The last time Michael met the Prince, they were fighting over Persia.

Things have changed. That was millennia ago, in Daniel 10:13. But exactly a week ago, on Jan 20, 2017, Michael (Brown) sat down with (Joseph) Prince for two and a half hours in a Singapore hotel lobby in a surprising conversation.

Surprising not for the route the dialogue went. You’d expect two experienced, learned, influential Christian leaders to be able to hold their own in a theological debate. Details on their discussion can be found in a Jan 26 article on Brown’s blog (tl;dr – turns out they agree on almost everything except whether our future sins are already forgiven the minute we are saved).

What was surprising was that they met at all. Here was Pastor Joseph Prince of the New Creation Church – Singapore’s largest, and still growing – with his well-known teachings on grace, sat across the sofa from Michael Brown, whose stance on what he calls “hyper-grace” he put onto paper in the book Hyper-Grace: Exposing the Dangers of the Modern Grace Message.

The book was so apparently diametrically opposed to Prince’s teachings that Brown didn’t even bother to reach out to the Singaporean pastor for comment.

“I did not reach out to Pastor Prince, wrongly assuming he would not be interested in dialoguing with me based on my experience with some previous leaders who refused to interact,” Brown, 61, wrote in a Jan 26 article on his blog, which was also reproduced on Charisma.

“I apologised to him for my failure to do so, and he graciously received that apology.”

That’s grace!

Graciously apologising, graciously accepting. If all of Christendom was as mature about drawing closer despite differences, enduring despite disagreements, we really would be closer to that most wonderful of Biblical ideas: One church that is one body (Romans 12:5), in one Spirit (1 Corinthians 12:13), one in Christ Jesus (Galatians 3:28).

As the original Michael vs Prince battle in Daniel 10 proved, there are enough battles out there going on without the Church having to fight internal fires. Yes, we must correct, instruct and rebuke where needed (Proverbs 9:8-9). Yes, we must point out fallacy and false teaching where it is clearly in evidence (1 John 4:1-3). Yes, we must protect other believers, and non-believers, from the error of believing untruths (Ephesians 5:11).

But while these are things that we are called to do, zealously and jealously discerning and guarding the truth of Scripture, we cannot do so at the expense of the other commands. And chief among these is the need to be united in love. Jesus loves the Church (Ephesians 5:25), and so should we – warts and all.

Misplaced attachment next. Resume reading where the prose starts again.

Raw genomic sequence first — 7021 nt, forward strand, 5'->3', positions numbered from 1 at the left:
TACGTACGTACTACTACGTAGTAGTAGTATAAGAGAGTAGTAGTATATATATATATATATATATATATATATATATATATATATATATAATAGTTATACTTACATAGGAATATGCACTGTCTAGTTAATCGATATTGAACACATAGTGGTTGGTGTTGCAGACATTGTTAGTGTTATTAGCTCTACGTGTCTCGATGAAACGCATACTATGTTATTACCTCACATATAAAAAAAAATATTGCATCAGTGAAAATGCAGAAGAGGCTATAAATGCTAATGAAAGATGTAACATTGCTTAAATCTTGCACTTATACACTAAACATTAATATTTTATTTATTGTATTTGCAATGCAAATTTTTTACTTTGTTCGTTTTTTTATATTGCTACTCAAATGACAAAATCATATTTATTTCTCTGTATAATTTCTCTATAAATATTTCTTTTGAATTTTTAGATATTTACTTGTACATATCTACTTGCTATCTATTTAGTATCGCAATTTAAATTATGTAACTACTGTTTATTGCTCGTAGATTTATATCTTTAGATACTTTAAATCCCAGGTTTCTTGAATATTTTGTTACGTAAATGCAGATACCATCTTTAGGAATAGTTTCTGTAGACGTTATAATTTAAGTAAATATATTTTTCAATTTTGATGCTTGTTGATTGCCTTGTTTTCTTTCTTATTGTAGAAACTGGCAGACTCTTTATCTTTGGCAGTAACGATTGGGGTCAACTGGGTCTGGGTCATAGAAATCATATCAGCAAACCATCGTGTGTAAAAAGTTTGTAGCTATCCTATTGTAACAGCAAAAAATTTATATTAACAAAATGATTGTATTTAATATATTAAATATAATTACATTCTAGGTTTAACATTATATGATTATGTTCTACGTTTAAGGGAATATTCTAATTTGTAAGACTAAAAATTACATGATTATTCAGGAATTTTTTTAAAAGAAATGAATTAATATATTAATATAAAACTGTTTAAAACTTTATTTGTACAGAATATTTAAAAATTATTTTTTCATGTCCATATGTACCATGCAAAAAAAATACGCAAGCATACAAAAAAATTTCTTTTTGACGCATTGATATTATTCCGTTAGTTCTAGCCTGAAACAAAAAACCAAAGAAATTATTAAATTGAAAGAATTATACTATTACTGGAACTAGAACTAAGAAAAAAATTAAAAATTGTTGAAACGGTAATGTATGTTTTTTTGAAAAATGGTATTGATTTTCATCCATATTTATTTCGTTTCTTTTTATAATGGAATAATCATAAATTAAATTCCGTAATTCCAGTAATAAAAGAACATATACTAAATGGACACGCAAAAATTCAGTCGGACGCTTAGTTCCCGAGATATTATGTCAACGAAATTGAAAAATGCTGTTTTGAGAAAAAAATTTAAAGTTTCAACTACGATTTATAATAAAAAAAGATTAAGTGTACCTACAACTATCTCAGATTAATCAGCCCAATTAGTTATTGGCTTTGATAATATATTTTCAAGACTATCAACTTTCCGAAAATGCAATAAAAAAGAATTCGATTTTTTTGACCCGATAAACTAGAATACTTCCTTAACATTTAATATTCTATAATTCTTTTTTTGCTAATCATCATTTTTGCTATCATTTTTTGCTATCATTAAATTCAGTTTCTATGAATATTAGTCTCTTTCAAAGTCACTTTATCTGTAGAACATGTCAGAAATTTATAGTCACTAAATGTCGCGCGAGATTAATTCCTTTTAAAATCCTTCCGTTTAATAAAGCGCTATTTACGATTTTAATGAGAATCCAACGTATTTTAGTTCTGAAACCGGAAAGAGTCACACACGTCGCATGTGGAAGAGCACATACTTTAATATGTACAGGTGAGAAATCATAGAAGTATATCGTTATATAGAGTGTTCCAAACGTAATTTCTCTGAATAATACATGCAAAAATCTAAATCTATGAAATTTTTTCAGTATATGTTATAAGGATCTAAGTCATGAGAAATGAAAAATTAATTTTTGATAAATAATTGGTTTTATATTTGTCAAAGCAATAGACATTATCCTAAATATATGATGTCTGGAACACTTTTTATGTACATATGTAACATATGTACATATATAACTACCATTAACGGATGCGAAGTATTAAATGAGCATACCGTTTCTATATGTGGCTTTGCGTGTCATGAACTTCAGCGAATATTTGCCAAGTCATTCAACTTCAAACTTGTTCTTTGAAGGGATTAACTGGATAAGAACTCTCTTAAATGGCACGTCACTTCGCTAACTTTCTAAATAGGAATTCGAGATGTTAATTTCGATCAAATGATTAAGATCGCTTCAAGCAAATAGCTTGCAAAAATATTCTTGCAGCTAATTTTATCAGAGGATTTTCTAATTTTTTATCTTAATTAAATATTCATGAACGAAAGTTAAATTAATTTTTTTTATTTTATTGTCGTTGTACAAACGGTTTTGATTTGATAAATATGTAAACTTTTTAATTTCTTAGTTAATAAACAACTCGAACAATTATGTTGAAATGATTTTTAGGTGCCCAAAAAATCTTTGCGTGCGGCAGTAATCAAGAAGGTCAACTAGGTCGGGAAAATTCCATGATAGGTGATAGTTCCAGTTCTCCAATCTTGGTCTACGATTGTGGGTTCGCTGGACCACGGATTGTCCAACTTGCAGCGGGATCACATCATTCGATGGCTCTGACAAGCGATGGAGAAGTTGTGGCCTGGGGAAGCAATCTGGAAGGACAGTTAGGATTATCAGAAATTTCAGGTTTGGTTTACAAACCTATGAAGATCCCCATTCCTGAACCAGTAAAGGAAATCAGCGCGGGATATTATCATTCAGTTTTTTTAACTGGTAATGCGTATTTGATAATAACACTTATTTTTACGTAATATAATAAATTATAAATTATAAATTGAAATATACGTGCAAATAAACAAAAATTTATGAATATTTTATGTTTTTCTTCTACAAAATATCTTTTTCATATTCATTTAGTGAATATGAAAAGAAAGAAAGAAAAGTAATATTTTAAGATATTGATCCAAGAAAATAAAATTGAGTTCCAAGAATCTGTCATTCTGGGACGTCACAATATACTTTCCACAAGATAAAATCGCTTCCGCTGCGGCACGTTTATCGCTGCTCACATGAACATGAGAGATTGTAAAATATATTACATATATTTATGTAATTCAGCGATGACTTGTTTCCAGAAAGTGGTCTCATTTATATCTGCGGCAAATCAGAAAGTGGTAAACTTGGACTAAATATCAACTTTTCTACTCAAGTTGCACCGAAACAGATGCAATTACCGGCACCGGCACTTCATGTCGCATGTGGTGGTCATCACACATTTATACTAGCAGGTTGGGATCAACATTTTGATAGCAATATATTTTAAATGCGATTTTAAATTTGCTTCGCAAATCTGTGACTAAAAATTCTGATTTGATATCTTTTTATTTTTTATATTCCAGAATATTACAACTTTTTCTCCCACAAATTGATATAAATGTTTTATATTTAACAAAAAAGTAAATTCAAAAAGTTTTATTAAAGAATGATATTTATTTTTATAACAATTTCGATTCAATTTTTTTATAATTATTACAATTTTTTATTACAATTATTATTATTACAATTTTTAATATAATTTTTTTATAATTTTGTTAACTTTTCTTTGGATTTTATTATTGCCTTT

I appeal to you, brothers and sisters, in the name of our Lord Jesus Christ, that all of you agree with one another in what you say and that there be no divisions among you, but that you be perfectly united in mind and thought. (1 Corinthians 1:10)

Speaking the truth in love, we will grow to become in every respect the mature body of him who is the head, that is, Christ. (Ephesians 4:15)

And above all these put on love, which binds everything together in perfect harmony. (Colossians 3:14)

Aim for restoration, comfort one another, agree with one another, live in peace; and the God of love and peace will be with you. (2 Corinthians 13:11)

That together you may with one voice glorify the God and Father of our Lord Jesus Christ. (Romans 15:6)

Truth and love go hand in hand. You will know those who walk in truth by the fact that they act in love. Fundamentally, the posture should never be about who is right, or who is wrong, but about journeying together towards Jesus – the only one who is now and forever Faithful and True (Revelation 19:11).

It was just one conversation, over two and a half hours, on a random Friday in January. Coffee was drunk, forgiveness sought and granted, theology was clarified. And hope was rekindled.

There is hope for the church. These two men have modelled how to deal with differences; how to reach for the truth in love. It’s an example well worth following.

“And where I have a blind spot or a misunderstanding of God’s Word, may the Lord give me grace to see it, and where my brother has a blind spot or a misunderstanding of God’s Word, may the Lord give him grace to see it,” wrote Brown in his blogpost.

We all could use more of such grace.